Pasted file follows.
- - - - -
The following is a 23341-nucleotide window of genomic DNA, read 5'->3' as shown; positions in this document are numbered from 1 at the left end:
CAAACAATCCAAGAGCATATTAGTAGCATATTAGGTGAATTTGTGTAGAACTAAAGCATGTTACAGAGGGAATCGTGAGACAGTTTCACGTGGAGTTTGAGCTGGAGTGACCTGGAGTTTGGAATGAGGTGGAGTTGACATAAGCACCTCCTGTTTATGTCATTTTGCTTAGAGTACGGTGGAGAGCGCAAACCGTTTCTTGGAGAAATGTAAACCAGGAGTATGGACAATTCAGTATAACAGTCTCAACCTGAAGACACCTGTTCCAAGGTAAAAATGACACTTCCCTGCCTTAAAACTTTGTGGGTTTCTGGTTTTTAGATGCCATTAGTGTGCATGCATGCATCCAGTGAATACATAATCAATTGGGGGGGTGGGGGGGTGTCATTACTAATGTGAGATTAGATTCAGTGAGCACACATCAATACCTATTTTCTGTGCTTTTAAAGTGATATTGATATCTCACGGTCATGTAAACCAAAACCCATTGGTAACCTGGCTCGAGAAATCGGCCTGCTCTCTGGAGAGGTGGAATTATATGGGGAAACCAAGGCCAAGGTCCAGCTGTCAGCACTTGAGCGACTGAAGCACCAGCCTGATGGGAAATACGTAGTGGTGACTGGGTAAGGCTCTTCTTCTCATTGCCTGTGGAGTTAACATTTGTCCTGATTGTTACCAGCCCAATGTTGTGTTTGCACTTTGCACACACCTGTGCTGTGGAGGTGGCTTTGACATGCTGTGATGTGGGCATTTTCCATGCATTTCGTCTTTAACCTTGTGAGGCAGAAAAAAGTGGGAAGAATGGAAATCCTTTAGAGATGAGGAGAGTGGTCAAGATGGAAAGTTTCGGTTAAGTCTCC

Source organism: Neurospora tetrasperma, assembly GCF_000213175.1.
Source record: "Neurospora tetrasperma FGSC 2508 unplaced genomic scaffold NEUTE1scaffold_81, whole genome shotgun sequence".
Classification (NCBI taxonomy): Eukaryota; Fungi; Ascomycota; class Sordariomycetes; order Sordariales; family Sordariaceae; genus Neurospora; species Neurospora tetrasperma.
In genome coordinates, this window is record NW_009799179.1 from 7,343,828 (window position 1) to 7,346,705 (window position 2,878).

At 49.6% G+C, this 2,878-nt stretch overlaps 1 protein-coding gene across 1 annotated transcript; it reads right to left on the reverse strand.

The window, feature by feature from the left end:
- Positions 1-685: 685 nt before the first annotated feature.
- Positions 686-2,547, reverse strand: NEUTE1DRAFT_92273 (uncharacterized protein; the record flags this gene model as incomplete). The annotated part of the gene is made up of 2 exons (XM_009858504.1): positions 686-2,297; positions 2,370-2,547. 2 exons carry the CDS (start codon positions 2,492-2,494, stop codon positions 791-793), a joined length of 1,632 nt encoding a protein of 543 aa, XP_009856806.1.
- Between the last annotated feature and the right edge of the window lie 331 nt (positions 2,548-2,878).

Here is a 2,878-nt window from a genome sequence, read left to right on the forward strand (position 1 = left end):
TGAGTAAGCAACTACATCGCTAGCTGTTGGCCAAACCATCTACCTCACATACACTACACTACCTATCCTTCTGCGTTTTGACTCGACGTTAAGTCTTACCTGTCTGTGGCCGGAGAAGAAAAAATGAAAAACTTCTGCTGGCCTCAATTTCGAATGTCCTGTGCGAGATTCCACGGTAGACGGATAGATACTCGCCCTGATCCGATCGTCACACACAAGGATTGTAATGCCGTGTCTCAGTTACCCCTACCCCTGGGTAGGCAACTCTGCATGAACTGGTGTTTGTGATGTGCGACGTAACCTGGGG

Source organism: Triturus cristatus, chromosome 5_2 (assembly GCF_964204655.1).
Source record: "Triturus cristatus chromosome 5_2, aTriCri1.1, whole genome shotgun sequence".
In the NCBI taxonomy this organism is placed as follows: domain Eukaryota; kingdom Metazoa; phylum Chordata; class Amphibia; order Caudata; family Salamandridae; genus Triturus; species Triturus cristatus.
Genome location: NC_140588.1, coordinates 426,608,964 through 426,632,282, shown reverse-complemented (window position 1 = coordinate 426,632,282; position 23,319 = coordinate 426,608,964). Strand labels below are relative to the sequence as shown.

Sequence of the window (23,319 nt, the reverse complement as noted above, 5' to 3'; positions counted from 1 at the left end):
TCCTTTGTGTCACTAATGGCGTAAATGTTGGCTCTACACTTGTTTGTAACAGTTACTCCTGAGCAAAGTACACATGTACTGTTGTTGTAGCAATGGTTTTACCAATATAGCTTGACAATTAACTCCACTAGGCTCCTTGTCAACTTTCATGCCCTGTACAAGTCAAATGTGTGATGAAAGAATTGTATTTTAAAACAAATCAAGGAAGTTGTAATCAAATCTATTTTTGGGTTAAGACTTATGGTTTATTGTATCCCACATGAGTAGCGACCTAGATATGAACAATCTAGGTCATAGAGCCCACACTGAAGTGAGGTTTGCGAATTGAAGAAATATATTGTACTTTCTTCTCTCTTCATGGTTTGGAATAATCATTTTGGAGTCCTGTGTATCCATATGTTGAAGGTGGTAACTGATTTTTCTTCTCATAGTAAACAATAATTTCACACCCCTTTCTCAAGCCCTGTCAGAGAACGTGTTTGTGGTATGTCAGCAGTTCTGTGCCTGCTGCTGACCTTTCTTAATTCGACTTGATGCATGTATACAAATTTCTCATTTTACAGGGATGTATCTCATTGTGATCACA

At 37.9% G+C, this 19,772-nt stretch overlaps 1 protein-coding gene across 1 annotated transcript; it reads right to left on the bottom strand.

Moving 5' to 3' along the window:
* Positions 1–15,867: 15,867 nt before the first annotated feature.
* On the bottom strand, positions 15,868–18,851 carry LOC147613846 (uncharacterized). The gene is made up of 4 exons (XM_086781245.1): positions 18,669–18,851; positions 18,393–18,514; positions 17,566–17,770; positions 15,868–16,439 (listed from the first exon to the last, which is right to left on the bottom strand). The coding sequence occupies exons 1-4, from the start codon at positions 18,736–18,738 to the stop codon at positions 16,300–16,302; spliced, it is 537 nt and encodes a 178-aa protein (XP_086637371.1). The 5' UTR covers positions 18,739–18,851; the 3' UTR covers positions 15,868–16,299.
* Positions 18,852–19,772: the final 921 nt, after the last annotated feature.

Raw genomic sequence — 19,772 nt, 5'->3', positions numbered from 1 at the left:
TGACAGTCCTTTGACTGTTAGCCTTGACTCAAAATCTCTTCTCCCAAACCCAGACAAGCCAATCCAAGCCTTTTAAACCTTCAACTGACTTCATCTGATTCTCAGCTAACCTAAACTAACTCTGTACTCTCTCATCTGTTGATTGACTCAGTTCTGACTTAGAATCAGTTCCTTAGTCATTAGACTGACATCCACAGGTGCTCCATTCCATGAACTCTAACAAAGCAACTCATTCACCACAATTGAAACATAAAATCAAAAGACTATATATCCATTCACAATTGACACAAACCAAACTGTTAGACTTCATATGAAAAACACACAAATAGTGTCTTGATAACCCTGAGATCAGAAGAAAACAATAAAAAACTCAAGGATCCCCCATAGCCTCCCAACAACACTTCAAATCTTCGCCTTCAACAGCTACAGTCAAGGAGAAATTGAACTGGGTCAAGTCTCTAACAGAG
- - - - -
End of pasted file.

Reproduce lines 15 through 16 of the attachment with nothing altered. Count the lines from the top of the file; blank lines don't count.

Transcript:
Source record: "Triturus cristatus chromosome 5_2, aTriCri1.1, whole genome shotgun sequence".
In the NCBI taxonomy this organism is placed as follows: domain Eukaryota; kingdom Metazoa; phylum Chordata; class Amphibia; order Caudata; family Salamandridae; genus Triturus; species Triturus cristatus.